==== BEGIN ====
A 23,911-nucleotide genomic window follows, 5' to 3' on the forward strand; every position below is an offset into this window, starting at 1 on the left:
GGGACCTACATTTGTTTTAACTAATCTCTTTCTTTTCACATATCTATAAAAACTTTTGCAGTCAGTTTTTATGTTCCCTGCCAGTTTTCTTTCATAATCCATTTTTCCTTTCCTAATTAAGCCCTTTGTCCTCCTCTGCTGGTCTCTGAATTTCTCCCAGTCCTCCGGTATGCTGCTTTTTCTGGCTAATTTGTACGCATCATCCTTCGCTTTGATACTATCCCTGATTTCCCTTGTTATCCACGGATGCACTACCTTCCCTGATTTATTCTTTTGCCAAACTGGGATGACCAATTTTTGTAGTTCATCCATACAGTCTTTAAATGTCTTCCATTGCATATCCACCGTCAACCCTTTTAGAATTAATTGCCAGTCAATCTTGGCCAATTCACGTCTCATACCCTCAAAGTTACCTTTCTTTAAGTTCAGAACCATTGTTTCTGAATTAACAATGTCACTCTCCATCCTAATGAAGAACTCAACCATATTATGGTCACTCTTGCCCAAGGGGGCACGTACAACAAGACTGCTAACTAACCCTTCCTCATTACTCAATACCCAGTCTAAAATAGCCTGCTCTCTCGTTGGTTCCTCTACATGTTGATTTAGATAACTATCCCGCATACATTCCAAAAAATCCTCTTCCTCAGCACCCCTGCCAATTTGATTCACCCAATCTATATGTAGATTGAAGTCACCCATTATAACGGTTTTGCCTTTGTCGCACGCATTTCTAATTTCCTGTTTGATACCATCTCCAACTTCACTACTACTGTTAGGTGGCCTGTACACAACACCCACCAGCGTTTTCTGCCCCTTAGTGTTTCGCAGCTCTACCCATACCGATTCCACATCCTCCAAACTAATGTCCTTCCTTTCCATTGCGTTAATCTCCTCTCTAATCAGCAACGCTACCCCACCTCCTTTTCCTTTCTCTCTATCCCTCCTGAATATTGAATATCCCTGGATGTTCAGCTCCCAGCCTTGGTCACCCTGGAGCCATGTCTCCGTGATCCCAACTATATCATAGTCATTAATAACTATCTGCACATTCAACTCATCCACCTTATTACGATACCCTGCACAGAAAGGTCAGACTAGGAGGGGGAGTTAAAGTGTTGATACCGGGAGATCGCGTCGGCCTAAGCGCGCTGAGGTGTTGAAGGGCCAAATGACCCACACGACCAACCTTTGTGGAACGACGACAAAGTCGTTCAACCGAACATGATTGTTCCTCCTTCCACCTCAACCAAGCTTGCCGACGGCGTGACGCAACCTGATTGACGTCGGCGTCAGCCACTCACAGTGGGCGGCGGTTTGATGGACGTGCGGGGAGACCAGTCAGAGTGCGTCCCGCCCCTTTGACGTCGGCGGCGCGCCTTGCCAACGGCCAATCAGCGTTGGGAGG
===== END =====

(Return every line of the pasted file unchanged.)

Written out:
A 23,911-nucleotide genomic window follows, 5' to 3' on the forward strand; every position below is an offset into this window, starting at 1 on the left:
GGGACCTACATTTGTTTTAACTAATCTCTTTCTTTTCACATATCTATAAAAACTTTTGCAGTCAGTTTTTATGTTCCCTGCCAGTTTTCTTTCATAATCCATTTTTCCTTTCCTAATTAAGCCCTTTGTCCTCCTCTGCTGGTCTCTGAATTTCTCCCAGTCCTCCGGTATGCTGCTTTTTCTGGCTAATTTGTACGCATCATCCTTCGCTTTGATACTATCCCTGATTTCCCTTGTTATCCACGGATGCACTACCTTCCCTGATTTATTCTTTTGCCAAACTGGGATGACCAATTTTTGTAGTTCATCCATACAGTCTTTAAATGTCTTCCATTGCATATCCACCGTCAACCCTTTTAGAATTAATTGCCAGTCAATCTTGGCCAATTCACGTCTCATACCCTCAAAGTTACCTTTCTTTAAGTTCAGAACCATTGTTTCTGAATTAACAATGTCACTCTCCATCCTAATGAAGAACTCAACCATATTATGGTCACTCTTGCCCAAGGGGGCACGTACAACAAGACTGCTAACTAACCCTTCCTCATTACTCAATACCCAGTCTAAAATAGCCTGCTCTCTCGTTGGTTCCTCTACATGTTGATTTAGATAACTATCCCGCATACATTCCAAAAAATCCTCTTCCTCAGCACCCCTGCCAATTTGATTCACCCAATCTATATGTAGATTGAAGTCACCCATTATAACGGTTTTGCCTTTGTCGCACGCATTTCTAATTTCCTGTTTGATACCATCTCCAACTTCACTACTACTGTTAGGTGGCCTGTACACAACACCCACCAGCGTTTTCTGCCCCTTAGTGTTTCGCAGCTCTACCCATACCGATTCCACATCCTCCAAACTAATGTCCTTCCTTTCCATTGCGTTAATCTCCTCTCTAATCAGCAACGCTACCCCACCTCCTTTTCCTTTCTCTCTATCCCTCCTGAATATTGAATATCCCTGGATGTTCAGCTCCCAGCCTTGGTCACCCTGGAGCCATGTCTCCGTGATCCCAACTATATCATAGTCATTAATAACTATCTGCACATTCAACTCATCCACCTTATTACGATACCCTGCACAGAAAGGTCAGACTAGGAGGGGGAGTTAAAGTGTTGATACCGGGAGATCGCGTCGGCCTAAGCGCGCTGAGGTGTTGAAGGGCCAAATGACCCACACGACCAACCTTTGTGGAACGACGACAAAGTCGTTCAACCGAACATGATTGTTCCTCCTTCCACCTCAACCAAGCTTGCCGACGGCGTGACGCAACCTGATTGACGTCGGCGTCAGCCACTCACAGTGGGCGGCGGTTTGATGGACGTGCGGGGAGACCAGTCAGAGTGCGTCCCGCCCCTTTGACGTCGGCGGCGCGCCTTGCCAACGGCCAATCAGCGTTGGGAGG